My Mom’s Chicken Teriyaki

published Sep 6, 2022
Kitchn Love Letters
My Mom's Chicken Teriyaki Recipe
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Credit: Michelle Lau

For as long as I can remember, my mom has been making chicken teriyaki for almost every special occasion. It’s been served at birthdays, graduations, New Year’s Day lunch, as a potluck dish at funerals and community gatherings, and sometimes “just because.”

And because I’ve grown up eating it for all these occasions, it’s my comfort food too. There’s nothing quite like the combo of sweet and salty chicken teriyaki, a bowl of short-grain Japanese rice, and a side of mom’s potato salad (which is a whole other story in itself).

When I tried to get the recipe to share, I was reminded that it’s the kind of dish my mom has always just whipped up. “It’s all by taste,” she says. “There’s really no recipe.” No measuring, no written instructions — everything just off the top of her head.

And while there are so many teriyaki recipes out there — some tangy, some spicy, some sticky and sweet — I always go back to my mom’s simple version because no other teriyaki has the deep connection to family and my memories of growing up.

Credit: Michelle Lau

Teriyaki sauce is a big deal in many Japanese American families — it turns tender chicken, strips of beef, cubes of tofu, and sliced veggies into tasty morsels. Despite popular opinion, teriyaki sauce wasn’t created in Japan, but was an invention that came from blending the flavors of Japan with Westernized tastes. Some say teriyaki came from Hawaii.

Nonetheless, along with food booths selling gyoza and

shaved ice

As a child, I thought that my mom learned this recipe from my grandma, but that’s not true at all. “My mom didn’t really make teriyaki,” explains my mom, who likes to slice up an orange and make her dish a showpiece.

The story goes that one day my mom decided to come up with her own recipe all on her own. She flavors her soy sauce base with a little bit of garlic, granulated sugar, orange juice, and honey, she says, “to give the chicken a nice, glossy sheen.” Through the years, I’ve always seen my mom add a little here and a little bit there, tasting her marinade as she goes along.

Credit: Michelle Lau

It all seemed like one big mystery, but it also made me realize that cooking isn’t just about precise measurements and methodically following a recipe step-by-step. It’s also about taste and texture and all of the hidden steps in between that aren’t written down. It’s about knowing as you make it that the ingredients are just right — and if they’re not, how to fix it.

In my own kitchen, I’ve realized I’ve followed in her footsteps. While I do have a number of recipes I follow exactly, I also have an assortment of my own easy weeknight creations where I’ve added a little bit of this and that as I went along. And even though the basic form is there, it never turns out quite the same. But that’s the joy and fun in cooking! It’s as much about the creating and the tasting as it is the final dish.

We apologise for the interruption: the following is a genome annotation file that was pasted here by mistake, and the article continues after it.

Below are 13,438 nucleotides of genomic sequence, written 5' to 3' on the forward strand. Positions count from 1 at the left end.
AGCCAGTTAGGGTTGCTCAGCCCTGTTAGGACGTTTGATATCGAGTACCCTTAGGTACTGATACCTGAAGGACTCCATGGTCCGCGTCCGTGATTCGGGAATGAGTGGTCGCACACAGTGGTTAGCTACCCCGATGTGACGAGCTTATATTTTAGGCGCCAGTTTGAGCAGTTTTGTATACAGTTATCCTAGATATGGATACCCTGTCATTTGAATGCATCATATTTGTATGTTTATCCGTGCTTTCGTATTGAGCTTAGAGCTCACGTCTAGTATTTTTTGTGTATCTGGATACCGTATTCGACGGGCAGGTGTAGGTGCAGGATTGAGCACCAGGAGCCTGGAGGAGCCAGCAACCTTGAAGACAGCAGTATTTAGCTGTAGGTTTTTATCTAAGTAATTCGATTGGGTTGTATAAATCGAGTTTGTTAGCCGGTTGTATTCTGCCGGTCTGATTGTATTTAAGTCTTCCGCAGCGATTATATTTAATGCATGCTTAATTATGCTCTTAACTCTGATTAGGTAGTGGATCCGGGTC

Lucky for me, I finally pinned my mom down when I asked her to write her recipe for this story, and we tried it out together for a family dinner. It’s the kind of dish that tastes good anytime — straight out of the oven or even as a cold leftover from the fridge. (Or, better yet, as the base for an Asian chicken salad.)

And as much as I love the convenience of a bottled jar of teriyaki sauce after a busy day, my mom’s simple version (which is likely to change each time she makes it) will always feel so special and comforting, knowing how much love she put into making it.

My Mom's Chicken Teriyaki Recipe

Prep time 10 minutes

Cook time 32 minutes

Serves 2 to 4

Nutritional Info


  • 2 cloves


  • 1 cup

    granulated sugar

  • 1/2 cup

    soy sauce

  • 1 tablespoon

    orange juice

  • 1 tablespoon


  • 1 1/2 pounds

    chicken wing drumettes or party wings (12 to 16)


  1. Mince 2 garlic cloves and place in a large bowl. Add 1 cup granulated sugar, 1/2 cup soy sauce, 1 tablespoon orange juice, and 1 tablespoon honey. Whisk until the sugar is dissolved.

  2. Add 1 1/2 pounds chicken wing drumettes and toss to coat. Cover and refrigerate for at least 1 hour or up to overnight, tossing the chicken a few times if you’re able to as it marinates.

  3. Arrange a rack in the middle of the oven and heat the oven to 350ºF. Line a rimmed baking sheet with aluminum foil. Transfer the chicken onto the baking sheet in a single layer and reserve the marinade in the bowl.

  4. Bake for 15 minutes. Flip the chicken and brush with the reserved marinade. Return the baking sheet to the oven and bake until the chicken is cooked through, about 15 minutes more. Discard any remaining marinade.

  5. Turn the oven to broil and broil until the chicken is browned and charred in spots, about 2 minutes more.

Recipe Notes

Storage: Leftovers can be refrigerated in an airtight container for up to 4 days.